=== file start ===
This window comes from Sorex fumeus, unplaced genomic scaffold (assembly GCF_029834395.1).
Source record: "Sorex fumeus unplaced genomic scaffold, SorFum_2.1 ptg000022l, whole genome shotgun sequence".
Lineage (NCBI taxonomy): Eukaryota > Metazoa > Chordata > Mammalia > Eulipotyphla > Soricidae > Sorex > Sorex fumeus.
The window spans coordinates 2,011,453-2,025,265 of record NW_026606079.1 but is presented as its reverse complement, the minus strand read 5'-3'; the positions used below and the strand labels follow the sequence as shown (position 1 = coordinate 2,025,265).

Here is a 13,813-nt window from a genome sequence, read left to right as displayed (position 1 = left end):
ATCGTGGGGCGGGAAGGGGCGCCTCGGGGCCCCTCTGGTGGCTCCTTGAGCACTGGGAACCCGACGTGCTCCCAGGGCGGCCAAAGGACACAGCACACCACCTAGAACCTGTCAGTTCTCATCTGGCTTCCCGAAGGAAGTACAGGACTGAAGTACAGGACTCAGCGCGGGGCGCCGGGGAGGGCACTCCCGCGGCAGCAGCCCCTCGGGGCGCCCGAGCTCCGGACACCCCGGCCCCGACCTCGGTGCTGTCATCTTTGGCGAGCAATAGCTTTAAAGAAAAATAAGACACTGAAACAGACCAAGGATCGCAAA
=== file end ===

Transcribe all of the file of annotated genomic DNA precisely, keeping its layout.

This window comes from Sorex fumeus, unplaced genomic scaffold (assembly GCF_029834395.1).
Source record: "Sorex fumeus unplaced genomic scaffold, SorFum_2.1 ptg000022l, whole genome shotgun sequence".
Lineage (NCBI taxonomy): Eukaryota > Metazoa > Chordata > Mammalia > Eulipotyphla > Soricidae > Sorex > Sorex fumeus.
The window spans coordinates 2,011,453-2,025,265 of record NW_026606079.1 but is presented as its reverse complement, the minus strand read 5'-3'; the positions used below and the strand labels follow the sequence as shown (position 1 = coordinate 2,025,265).

Here is a 13,813-nt window from a genome sequence, read left to right as displayed (position 1 = left end):
ATCGTGGGGCGGGAAGGGGCGCCTCGGGGCCCCTCTGGTGGCTCCTTGAGCACTGGGAACCCGACGTGCTCCCAGGGCGGCCAAAGGACACAGCACACCACCTAGAACCTGTCAGTTCTCATCTGGCTTCCCGAAGGAAGTACAGGACTGAAGTACAGGACTCAGCGCGGGGCGCCGGGGAGGGCACTCCCGCGGCAGCAGCCCCTCGGGGCGCCCGAGCTCCGGACACCCCGGCCCCGACCTCGGTGCTGTCATCTTTGGCGAGCAATAGCTTTAAAGAAAAATAAGACACTGAAACAGACCAAGGATCGCAAA